Some innovative communities and organizations have begun to implement tools that reflect this vision. Maimonides Medical Center’s Brooklyn Health Home Consortium has developed an interactive online tool for patients with multiple chronic conditions and serious mental illness, which enables multidisciplinary care teams across organizations to develop and maintain a dynamic plan of care in real time for enrollees. Different members of a care team across organizations can view the status of the care plan on a dashboard and make changes to the plan over time.
Through another New York City–based pilot initiative, under the Medicaid Delivery System Reform Incentive Program, physician practices are seeking to share and receive electronic care plans that are housed by qualified health-information exchange (HIE) entities in New York State. Clinicians who document a care plan for the patient can send it to their HIE, either as a structured clinical document or as a simple PDF. When a clinician requests a care plan, the qualified HIE will return any care plan it has on file and will query other qualified HIEs for care-plan documents for that patient. After completing interventions within the care plan or making other updates, the clinician can communicate these changes to a care manager, who will reconcile these for the next clinician’s use. The end result: asynchronous collaboration among all members of the clinical care team.
The Path to Widespread Adoption
Interest in more widespread use of CSCPs is growing. To broaden the adoption of these tools, motivated organizations must confront three main barriers:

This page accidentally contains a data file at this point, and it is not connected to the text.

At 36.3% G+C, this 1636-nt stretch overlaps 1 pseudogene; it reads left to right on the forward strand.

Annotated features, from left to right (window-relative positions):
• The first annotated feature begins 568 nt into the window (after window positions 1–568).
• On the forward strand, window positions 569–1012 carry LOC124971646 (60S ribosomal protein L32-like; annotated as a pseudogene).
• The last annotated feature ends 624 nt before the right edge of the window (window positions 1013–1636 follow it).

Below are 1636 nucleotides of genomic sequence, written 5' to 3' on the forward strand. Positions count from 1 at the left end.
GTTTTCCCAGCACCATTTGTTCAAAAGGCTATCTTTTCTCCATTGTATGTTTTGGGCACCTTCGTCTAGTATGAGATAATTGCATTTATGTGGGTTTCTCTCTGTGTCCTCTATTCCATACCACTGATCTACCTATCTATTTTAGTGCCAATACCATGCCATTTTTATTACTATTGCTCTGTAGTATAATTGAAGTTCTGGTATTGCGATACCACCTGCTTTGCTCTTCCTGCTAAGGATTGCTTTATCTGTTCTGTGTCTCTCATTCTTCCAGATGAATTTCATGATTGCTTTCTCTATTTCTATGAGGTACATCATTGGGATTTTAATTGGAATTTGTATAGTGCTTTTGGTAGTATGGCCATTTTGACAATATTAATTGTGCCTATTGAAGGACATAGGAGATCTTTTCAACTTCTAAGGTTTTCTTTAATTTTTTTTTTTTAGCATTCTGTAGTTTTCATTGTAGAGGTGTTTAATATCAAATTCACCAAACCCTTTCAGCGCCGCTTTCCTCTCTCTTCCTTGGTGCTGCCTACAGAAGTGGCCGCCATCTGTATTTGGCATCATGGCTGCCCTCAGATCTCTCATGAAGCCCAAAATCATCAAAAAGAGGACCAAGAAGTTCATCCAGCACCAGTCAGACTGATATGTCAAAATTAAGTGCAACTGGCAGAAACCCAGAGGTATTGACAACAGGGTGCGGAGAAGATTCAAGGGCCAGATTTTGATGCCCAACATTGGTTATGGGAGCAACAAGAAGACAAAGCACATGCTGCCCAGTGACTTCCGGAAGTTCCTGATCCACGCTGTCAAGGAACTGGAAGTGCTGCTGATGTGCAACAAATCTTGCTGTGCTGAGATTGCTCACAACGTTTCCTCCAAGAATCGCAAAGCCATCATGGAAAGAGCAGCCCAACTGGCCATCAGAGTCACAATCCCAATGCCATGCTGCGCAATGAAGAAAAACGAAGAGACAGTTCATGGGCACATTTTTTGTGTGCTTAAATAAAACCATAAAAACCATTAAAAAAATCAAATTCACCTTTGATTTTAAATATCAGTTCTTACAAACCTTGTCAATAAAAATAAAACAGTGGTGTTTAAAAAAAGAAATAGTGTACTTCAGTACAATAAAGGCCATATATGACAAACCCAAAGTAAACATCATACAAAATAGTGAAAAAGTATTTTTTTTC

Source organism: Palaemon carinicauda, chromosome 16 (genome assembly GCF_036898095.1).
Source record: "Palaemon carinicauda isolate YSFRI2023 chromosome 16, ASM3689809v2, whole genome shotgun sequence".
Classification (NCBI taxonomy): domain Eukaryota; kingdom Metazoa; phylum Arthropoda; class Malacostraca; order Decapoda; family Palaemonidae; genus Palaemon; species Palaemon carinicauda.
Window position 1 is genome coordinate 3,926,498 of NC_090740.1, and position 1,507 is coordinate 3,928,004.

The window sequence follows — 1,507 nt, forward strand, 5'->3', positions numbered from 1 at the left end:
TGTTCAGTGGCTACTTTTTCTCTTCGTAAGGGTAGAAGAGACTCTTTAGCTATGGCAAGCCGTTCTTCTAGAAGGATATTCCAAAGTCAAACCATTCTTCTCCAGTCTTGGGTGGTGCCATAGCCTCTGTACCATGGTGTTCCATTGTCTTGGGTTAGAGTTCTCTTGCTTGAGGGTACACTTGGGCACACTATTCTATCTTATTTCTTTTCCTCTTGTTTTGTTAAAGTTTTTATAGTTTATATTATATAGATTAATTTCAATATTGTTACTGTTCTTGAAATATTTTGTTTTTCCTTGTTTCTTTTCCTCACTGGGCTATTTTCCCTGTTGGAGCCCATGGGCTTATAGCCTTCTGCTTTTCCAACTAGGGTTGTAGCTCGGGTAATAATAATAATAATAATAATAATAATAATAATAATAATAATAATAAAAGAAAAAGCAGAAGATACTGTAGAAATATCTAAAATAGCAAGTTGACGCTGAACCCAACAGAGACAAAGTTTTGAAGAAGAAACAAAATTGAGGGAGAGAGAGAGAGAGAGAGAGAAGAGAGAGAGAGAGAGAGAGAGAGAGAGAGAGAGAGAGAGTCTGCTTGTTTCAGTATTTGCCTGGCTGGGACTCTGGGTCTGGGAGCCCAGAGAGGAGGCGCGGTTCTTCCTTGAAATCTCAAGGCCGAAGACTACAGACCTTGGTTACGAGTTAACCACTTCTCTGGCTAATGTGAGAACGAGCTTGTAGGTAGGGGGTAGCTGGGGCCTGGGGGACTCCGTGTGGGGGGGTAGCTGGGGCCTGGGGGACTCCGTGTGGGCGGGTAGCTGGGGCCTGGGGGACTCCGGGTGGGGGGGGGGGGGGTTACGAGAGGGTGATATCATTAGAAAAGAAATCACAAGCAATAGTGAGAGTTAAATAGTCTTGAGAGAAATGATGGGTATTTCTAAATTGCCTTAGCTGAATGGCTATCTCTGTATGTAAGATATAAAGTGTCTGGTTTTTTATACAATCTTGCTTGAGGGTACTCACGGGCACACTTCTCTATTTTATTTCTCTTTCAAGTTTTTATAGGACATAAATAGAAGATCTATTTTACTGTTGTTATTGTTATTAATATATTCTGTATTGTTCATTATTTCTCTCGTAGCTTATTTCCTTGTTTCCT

Operational. Implementing a CSCP in clinical settings is not easy. First, an organization must decide which individuals it serves are most likely to benefit from a CSCP. Care team members must agree on roles and responsibilities for accessing, exchanging, updating, and reconciling information in the plan.
They must also decide whether to designate an owner (curator) who manages access to the CSCP and reconciles changes. For example, some Medicaid health homes view the care manager as the driver of the care plan; others limit him or her to coordinating and implementing the decisions of the multidisciplinary care team. Organizations must also decide how patients can access and modify their CSCPs in a way that permits that access without overburdening clinicians.
To even begin to address these nuts-and-bolts issues, clinicians must become more familiar with CSCPs, learn what works for them and their patients, and then lead the way in defining CSCP design and function. Team-based care in medical education and training can help lay a foundation of knowledge and experience. Health services and implementation-science researchers also can help advance the field by rigorously evaluating care plans to identify their most effective form and function.